In terms of storyline, Final Fantasy X does not disappoint. A large portion of the game consists of cutscenes and storyline. For the most part this is very well done, and even though there’s hours of scenes to view in the game, they move at a good pace and go by pretty quick. Like most Final Fantasy games, your hand is held pretty firmly in the beginning, but over time you get a little more freedom. By the end of the game, you pretty much have free reign to go anywhere and do anything that you please. That’s a good thing, because there is a ton of sidequests and optional content.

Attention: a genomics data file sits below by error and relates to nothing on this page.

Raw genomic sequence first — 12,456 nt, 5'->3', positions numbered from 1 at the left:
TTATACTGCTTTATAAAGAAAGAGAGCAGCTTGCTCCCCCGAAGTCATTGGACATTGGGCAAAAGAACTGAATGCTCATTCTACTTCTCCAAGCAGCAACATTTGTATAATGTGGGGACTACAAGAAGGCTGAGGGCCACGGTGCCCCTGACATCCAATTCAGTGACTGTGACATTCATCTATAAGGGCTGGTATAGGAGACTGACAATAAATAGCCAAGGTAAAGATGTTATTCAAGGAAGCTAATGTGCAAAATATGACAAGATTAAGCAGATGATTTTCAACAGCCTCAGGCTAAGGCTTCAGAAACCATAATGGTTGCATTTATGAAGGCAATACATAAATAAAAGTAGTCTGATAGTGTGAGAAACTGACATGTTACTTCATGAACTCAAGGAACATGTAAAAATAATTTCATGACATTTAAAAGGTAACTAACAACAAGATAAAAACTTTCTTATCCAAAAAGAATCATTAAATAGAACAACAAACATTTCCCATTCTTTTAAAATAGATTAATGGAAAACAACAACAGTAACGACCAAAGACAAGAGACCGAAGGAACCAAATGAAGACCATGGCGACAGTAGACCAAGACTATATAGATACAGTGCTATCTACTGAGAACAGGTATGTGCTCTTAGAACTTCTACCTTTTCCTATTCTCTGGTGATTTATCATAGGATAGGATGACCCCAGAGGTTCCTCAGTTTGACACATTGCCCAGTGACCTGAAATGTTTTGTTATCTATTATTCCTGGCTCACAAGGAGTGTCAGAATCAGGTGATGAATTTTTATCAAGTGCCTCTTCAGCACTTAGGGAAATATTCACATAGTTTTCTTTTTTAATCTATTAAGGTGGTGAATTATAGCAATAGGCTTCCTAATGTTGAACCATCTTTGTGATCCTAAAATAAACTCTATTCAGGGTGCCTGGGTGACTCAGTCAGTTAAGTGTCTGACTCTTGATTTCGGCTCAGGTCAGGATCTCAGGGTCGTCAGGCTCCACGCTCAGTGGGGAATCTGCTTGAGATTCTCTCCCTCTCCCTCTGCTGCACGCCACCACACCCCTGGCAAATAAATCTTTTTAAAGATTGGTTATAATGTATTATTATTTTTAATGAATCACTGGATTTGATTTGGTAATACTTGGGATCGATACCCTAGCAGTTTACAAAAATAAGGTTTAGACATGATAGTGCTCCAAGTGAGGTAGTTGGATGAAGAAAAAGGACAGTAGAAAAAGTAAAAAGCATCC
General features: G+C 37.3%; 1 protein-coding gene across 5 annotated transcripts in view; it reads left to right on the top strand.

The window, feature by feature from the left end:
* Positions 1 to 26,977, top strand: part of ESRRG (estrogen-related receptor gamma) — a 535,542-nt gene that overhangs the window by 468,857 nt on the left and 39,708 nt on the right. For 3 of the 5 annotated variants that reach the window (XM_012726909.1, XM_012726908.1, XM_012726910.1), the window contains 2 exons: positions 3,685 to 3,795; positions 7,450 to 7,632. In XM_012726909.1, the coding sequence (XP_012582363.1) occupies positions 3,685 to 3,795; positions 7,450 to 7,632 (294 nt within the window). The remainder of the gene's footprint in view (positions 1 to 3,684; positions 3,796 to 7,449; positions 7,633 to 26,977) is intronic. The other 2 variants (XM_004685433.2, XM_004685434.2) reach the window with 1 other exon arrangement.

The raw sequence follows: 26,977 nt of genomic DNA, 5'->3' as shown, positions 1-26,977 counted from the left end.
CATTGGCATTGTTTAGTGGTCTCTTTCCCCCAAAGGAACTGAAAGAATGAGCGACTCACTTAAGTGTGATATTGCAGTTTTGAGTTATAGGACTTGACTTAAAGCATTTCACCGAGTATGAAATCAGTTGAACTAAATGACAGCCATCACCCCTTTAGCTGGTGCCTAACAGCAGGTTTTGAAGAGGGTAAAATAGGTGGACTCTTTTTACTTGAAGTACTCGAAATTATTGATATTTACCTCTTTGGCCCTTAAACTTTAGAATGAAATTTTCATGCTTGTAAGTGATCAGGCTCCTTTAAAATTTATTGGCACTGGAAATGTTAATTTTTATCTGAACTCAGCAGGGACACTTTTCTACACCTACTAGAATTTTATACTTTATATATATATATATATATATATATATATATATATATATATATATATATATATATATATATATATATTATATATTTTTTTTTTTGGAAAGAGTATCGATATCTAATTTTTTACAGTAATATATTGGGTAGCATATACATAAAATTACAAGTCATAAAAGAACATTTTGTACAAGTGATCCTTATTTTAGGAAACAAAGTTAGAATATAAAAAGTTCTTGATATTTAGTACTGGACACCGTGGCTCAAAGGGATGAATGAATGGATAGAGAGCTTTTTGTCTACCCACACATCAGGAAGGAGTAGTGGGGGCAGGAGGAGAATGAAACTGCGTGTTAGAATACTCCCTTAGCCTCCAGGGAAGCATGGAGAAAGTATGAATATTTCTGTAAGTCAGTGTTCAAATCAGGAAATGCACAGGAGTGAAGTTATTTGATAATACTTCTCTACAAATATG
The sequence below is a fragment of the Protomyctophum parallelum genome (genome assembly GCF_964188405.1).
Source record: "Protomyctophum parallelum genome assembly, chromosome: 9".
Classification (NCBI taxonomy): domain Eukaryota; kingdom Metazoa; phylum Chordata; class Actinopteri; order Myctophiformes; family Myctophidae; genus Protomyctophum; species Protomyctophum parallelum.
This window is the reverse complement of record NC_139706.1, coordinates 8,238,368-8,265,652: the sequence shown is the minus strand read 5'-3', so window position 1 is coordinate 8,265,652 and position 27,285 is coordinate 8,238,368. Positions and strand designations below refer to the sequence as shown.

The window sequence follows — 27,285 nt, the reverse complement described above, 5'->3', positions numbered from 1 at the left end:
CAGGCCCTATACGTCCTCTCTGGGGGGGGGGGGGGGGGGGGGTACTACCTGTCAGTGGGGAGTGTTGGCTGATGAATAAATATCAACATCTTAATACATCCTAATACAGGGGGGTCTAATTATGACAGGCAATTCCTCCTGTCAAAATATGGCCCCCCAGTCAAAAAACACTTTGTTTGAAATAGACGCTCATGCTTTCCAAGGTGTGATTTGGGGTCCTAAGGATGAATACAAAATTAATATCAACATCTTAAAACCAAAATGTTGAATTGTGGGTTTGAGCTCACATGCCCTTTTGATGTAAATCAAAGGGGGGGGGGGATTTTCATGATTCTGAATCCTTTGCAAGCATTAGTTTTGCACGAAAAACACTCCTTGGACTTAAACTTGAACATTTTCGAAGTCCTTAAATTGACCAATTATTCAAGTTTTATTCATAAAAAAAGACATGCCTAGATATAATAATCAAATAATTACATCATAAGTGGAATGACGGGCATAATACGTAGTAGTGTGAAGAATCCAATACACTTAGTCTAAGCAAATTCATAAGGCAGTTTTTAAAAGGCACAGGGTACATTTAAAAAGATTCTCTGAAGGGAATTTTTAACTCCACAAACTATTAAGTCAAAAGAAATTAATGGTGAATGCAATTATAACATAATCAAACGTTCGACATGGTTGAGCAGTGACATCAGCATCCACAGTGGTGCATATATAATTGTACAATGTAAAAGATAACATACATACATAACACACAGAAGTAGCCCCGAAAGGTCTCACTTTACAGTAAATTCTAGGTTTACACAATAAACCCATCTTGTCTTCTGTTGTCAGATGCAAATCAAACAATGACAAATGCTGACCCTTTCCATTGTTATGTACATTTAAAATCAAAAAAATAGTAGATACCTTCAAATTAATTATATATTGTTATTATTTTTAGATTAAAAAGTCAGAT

Fans of mini games will have a field day with FFX. There’s monster hunting, chocobo mini-games, and of course Blitzball.  When it comes to Blitzball you either love it or you hate it. Blitzball is a sport played by characters in Final Fantasy X. It’s a bit like hockey/soccer, but played inside a giant orb of water. You are only required to complete one game as part of the storyline, but of course to obtain one of the character’s ultimate weapons, you will need play and win many more. For me, I played it a bit and managed to win a tournament match, but it simply didn’t hold my interest enough to keep me playing long enough to reach the ultimate prize. If Blitzball is your cup of tea, there’s plenty to do. You can recruit NPCs throughout the world to join your team. Levels them up, teach them new Blitz-related skills, etc. It’s really a game within a game.